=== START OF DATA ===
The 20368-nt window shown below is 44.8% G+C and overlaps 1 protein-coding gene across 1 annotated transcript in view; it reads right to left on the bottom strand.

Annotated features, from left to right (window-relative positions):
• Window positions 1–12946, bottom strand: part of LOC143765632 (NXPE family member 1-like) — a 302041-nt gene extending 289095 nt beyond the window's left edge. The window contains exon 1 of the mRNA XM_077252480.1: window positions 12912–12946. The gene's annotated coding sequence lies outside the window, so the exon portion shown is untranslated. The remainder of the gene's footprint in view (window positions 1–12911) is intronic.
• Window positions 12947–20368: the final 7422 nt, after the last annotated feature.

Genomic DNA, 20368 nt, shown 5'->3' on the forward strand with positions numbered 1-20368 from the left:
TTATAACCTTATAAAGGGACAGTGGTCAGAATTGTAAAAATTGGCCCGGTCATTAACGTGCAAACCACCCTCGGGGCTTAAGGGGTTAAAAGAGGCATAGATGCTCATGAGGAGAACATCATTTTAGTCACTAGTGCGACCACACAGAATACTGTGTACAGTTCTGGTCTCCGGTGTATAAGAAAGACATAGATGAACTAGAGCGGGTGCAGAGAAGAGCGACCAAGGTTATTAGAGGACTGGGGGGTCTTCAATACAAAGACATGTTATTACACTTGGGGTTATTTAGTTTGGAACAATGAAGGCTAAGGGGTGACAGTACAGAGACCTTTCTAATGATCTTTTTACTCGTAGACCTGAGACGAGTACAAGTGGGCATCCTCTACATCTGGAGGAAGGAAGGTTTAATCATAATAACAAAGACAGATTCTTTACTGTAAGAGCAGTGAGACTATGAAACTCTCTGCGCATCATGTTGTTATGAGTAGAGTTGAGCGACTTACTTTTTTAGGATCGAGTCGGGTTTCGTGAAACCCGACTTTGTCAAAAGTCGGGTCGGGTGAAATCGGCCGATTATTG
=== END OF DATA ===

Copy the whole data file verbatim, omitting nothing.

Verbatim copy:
The 20368-nt window shown below is 44.8% G+C and overlaps 1 protein-coding gene across 1 annotated transcript in view; it reads right to left on the bottom strand.

Annotated features, from left to right (window-relative positions):
• Window positions 1–12946, bottom strand: part of LOC143765632 (NXPE family member 1-like) — a 302041-nt gene extending 289095 nt beyond the window's left edge. The window contains exon 1 of the mRNA XM_077252480.1: window positions 12912–12946. The gene's annotated coding sequence lies outside the window, so the exon portion shown is untranslated. The remainder of the gene's footprint in view (window positions 1–12911) is intronic.
• Window positions 12947–20368: the final 7422 nt, after the last annotated feature.

Genomic DNA, 20368 nt, shown 5'->3' on the forward strand with positions numbered 1-20368 from the left:
TTATAACCTTATAAAGGGACAGTGGTCAGAATTGTAAAAATTGGCCCGGTCATTAACGTGCAAACCACCCTCGGGGCTTAAGGGGTTAAAAGAGGCATAGATGCTCATGAGGAGAACATCATTTTAGTCACTAGTGCGACCACACAGAATACTGTGTACAGTTCTGGTCTCCGGTGTATAAGAAAGACATAGATGAACTAGAGCGGGTGCAGAGAAGAGCGACCAAGGTTATTAGAGGACTGGGGGGTCTTCAATACAAAGACATGTTATTACACTTGGGGTTATTTAGTTTGGAACAATGAAGGCTAAGGGGTGACAGTACAGAGACCTTTCTAATGATCTTTTTACTCGTAGACCTGAGACGAGTACAAGTGGGCATCCTCTACATCTGGAGGAAGGAAGGTTTAATCATAATAACAAAGACAGATTCTTTACTGTAAGAGCAGTGAGACTATGAAACTCTCTGCGCATCATGTTGTTATGAGTAGAGTTGAGCGACTTACTTTTTTAGGATCGAGTCGGGTTTCGTGAAACCCGACTTTGTCAAAAGTCGGGTCGGGTGAAATCGGCCGATTATTG